Air Check By Diana Marszalek

Hispanic Audiences Fueling TV News Growth

From new national ventures like ABC-Univision’s Fusion (which broadcasts in English) to new local Spanish-language newscasts around the country, broadcasters are expanding news offerings targeting Latino viewers to keep up with that audience’s growth in numbers and strength. The growth also signifies broadcasters’ foray into secondary markets that have burgeoning Latino populations.
TVNewsCheck,

After eight years at NBC-owned WTVJ Miami, Christine Portela left her news producer job in July for Fusion, the new ABC-Univision cable channel targeting young Latinos.

“While I loved working in local news, I realized that my friends — the coveted 18-34 demographic — weren’t watching local newscasts,” says Portela, one of 200 or so Fusion newsroom hires. “They only watched the newscast when I specifically asked them to, and most of the time they would just catch a specific report online.”

Story continues after the ad

“When it comes to opportunities, this is only the beginning at a place like Fusion,” she says.

Portela is one of the growing number of broadcast journalists around the country riding the wave of growth in Hispanic TV, which, at the moment, is by far the industry’s “it” niche.

From new ventures like Fusion (which broadcasts in English) to new local Spanish-language newscasts around the country, broadcasters are expanding news offerings targeting Latino viewers to keep up with that audience’s growth in numbers and strength. The growth also signifies broadcasters’ foray into secondary markets that have burgeoning Latino populations, says Hugo Balta, president of the National Association of Hispanic Journalists.

As Hofstra University journalism professor Bob Papper says: “There’s no question that, overall, the biggest growth in local TV news in the last few years has been at Hispanic stations.”

Brand Connections

In Philadelphia, for example, Telemundo’s WWSI plans to launch local news in January, and is currently building an entire news department from scratch. The station, which NBC/Comcast-owned Telemundo bought in July, is in the process of hiring 15 staffers — from reporters and anchors to sales people and engineers. The newscasts, at 6 and 11 p.m., will originate from the same facility that houses WCAU, NBC’s English-language O&O.

Manuel Abud, president of the Telemundo Station Group, says the startup will bring WWSI in line with the other 15 stations Telemundo owns, which all broadcast local news.

It also, though, is part of a company-wide effort to beef up local news across the board, he says.

Those efforts have included, for example, the recent hiring of an assistant news director and second evening and latenight anchor at WNJU New York. That station is also in the process of “reforming the mornings substantially,” Abud says.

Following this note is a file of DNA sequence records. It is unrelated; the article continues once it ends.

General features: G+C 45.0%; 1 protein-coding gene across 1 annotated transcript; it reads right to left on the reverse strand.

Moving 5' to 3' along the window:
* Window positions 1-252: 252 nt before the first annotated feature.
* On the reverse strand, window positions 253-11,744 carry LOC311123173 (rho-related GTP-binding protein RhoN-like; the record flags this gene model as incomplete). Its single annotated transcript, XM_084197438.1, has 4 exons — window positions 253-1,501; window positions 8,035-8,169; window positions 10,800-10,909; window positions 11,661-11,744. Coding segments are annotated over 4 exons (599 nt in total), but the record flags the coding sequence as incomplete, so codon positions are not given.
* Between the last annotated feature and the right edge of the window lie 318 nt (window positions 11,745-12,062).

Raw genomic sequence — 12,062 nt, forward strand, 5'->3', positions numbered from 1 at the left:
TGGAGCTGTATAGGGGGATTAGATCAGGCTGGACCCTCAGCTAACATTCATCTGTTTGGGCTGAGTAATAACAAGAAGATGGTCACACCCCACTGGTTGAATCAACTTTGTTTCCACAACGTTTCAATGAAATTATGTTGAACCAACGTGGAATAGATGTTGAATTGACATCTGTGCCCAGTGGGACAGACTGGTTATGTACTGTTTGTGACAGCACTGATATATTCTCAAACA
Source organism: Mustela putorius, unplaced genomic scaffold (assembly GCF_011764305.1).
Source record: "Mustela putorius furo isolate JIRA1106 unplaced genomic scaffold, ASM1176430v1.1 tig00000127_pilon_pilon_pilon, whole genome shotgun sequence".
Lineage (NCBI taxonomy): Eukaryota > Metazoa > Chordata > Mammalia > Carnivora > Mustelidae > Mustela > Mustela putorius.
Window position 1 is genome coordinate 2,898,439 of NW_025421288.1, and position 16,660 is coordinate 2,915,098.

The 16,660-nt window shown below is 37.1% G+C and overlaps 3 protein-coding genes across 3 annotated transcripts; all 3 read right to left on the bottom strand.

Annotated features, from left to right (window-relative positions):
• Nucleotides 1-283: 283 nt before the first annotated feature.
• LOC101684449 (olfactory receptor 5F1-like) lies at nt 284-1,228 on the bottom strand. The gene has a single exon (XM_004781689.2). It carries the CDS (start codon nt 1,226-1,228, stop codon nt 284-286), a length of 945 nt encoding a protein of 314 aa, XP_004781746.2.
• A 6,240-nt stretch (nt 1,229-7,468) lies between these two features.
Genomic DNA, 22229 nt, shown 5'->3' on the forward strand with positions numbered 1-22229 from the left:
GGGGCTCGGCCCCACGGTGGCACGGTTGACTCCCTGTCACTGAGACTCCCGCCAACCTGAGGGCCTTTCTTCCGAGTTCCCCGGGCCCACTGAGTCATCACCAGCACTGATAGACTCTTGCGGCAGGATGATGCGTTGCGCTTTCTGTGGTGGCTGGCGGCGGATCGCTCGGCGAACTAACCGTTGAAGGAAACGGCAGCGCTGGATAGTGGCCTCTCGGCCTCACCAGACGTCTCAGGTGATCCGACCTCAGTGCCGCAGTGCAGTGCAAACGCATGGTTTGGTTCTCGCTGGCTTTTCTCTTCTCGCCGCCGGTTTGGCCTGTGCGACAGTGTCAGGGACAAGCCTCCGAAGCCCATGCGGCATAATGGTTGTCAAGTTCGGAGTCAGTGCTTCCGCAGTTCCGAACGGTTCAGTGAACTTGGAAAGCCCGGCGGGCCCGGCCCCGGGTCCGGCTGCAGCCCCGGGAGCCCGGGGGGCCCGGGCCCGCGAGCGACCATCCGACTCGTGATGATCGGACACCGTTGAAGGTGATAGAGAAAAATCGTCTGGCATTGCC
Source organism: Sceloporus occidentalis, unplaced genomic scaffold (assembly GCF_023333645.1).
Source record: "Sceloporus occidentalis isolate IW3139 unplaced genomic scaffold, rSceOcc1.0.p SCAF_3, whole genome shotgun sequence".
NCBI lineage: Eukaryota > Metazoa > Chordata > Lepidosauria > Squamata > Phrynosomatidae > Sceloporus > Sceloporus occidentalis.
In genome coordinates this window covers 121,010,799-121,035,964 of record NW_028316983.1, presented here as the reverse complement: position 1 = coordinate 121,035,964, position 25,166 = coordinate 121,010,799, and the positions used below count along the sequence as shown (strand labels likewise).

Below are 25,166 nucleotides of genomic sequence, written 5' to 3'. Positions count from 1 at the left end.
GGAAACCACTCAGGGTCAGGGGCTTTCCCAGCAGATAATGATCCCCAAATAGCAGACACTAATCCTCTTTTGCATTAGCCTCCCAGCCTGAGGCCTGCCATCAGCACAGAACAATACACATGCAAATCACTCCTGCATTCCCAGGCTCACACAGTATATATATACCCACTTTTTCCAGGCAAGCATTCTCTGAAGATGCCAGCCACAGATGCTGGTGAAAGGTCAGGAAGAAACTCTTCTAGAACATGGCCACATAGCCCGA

KVEA Los Angeles also has added staff, bringing a morning co-anchor on board, and will broadcast from new studios housed in the same building as KNBC. There’s activity in Texas, too, where KTMD Houston recently launched weekend news, which is broadcasting from the station’s new set.

There is apparently more to come, too. “We have very, very ambitious plans for next year,” Abud says. He just can’t yet say what those are.

Entravision, which owns 27 Univision affiliates, is also busy growing local news, which will include rolling out a morning show on all those stations in the second quarter of 2014, says COO Jeff Liberman.

That show, which is currently in development, will include a mix of shared and local content, and will air at 6-7 a.m. before Univision’s Despierta America. The morning concept already is in play at some Entravision-owned stations.

In October, WFDC Washington, which already aired evening and latenight local news, launched its own morning show, Buenos Dias D.C. Locally produced morning shows also air on Entravision stations in San Diego; El Paso, Texas; McAllen, Texas; and Orlando, Fla.

 The show also provides Entravision with the opportunity to further brand itself as a news-producing brand (the company has started to introduce its logo in newscasts), Liberman says.

“Univision provides us with great programming, but this really provides the local marketplace with local flavor,” Liberman says.

Fox’s MundoFox is the other potentially major player in this arena.

Launched 15 months ago, network leaders said that the 50 stations that signed on to be MundoFox affiliates at that time would broadcast local news, many starting by the end of 2012. That would greatly expand the number of stations producing local news nationwide. Whether that’s occurred, however, is unclear. MundoFox reps were not available to comment.

Putting resources into local news is apparently paying off for Hispanic broadcasters, whose efforts are garnering audiences and advertisers, they say.

Abud says that on many days WSCV Miami’s evening and latenight newscasts rate No. 1 in the market, outperforming both Spanish- and English-language stations. Liberman reports similar results. He says local news on Entravision stations across the country also consistently rate No. 1 or No. 2 in their markets among all stations regardless of language.